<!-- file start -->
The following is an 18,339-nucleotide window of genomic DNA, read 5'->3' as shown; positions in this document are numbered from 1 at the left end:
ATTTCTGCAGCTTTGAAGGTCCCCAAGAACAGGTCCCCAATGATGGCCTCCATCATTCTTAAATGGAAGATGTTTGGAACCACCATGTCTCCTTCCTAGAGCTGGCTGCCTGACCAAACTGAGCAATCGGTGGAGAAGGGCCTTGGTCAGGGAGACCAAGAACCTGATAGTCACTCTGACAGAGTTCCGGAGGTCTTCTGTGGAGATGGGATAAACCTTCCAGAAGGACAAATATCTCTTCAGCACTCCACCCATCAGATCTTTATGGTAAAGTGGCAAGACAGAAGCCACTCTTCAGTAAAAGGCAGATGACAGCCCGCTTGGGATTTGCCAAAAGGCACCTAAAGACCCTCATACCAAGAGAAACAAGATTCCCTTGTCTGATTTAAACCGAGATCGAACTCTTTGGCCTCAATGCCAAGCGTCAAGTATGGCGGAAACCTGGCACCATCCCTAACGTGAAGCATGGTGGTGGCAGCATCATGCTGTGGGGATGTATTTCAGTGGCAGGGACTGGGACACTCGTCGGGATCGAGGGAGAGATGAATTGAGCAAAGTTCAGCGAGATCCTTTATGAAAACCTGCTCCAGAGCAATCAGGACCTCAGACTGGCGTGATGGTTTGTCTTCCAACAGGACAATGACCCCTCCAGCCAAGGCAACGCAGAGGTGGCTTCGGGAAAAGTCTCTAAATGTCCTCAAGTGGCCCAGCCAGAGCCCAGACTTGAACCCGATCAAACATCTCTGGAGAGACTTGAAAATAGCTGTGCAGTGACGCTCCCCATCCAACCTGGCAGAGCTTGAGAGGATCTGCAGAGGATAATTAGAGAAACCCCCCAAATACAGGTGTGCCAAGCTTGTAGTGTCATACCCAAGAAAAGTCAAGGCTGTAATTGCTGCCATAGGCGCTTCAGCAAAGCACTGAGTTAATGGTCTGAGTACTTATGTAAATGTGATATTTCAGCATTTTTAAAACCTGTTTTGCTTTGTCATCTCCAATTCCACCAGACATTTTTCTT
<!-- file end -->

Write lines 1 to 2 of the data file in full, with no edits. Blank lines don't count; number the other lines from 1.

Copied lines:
The following is an 18,339-nucleotide window of genomic DNA, read 5'->3' as shown; positions in this document are numbered from 1 at the left end:
ATTTCTGCAGCTTTGAAGGTCCCCAAGAACAGGTCCCCAATGATGGCCTCCATCATTCTTAAATGGAAGATGTTTGGAACCACCATGTCTCCTTCCTAGAGCTGGCTGCCTGACCAAACTGAGCAATCGGTGGAGAAGGGCCTTGGTCAGGGAGACCAAGAACCTGATAGTCACTCTGACAGAGTTCCGGAGGTCTTCTGTGGAGATGGGATAAACCTTCCAGAAGGACAAATATCTCTTCAGCACTCCACCCATCAGATCTTTATGGTAAAGTGGCAAGACAGAAGCCACTCTTCAGTAAAAGGCAGATGACAGCCCGCTTGGGATTTGCCAAAAGGCACCTAAAGACCCTCATACCAAGAGAAACAAGATTCCCTTGTCTGATTTAAACCGAGATCGAACTCTTTGGCCTCAATGCCAAGCGTCAAGTATGGCGGAAACCTGGCACCATCCCTAACGTGAAGCATGGTGGTGGCAGCATCATGCTGTGGGGATGTATTTCAGTGGCAGGGACTGGGACACTCGTCGGGATCGAGGGAGAGATGAATTGAGCAAAGTTCAGCGAGATCCTTTATGAAAACCTGCTCCAGAGCAATCAGGACCTCAGACTGGCGTGATGGTTTGTCTTCCAACAGGACAATGACCCCTCCAGCCAAGGCAACGCAGAGGTGGCTTCGGGAAAAGTCTCTAAATGTCCTCAAGTGGCCCAGCCAGAGCCCAGACTTGAACCCGATCAAACATCTCTGGAGAGACTTGAAAATAGCTGTGCAGTGACGCTCCCCATCCAACCTGGCAGAGCTTGAGAGGATCTGCAGAGGATAATTAGAGAAACCCCCCAAATACAGGTGTGCCAAGCTTGTAGTGTCATACCCAAGAAAAGTCAAGGCTGTAATTGCTGCCATAGGCGCTTCAGCAAAGCACTGAGTTAATGGTCTGAGTACTTATGTAAATGTGATATTTCAGCATTTTTAAAACCTGTTTTGCTTTGTCATCTCCAATTCCACCAGACATTTTTCTT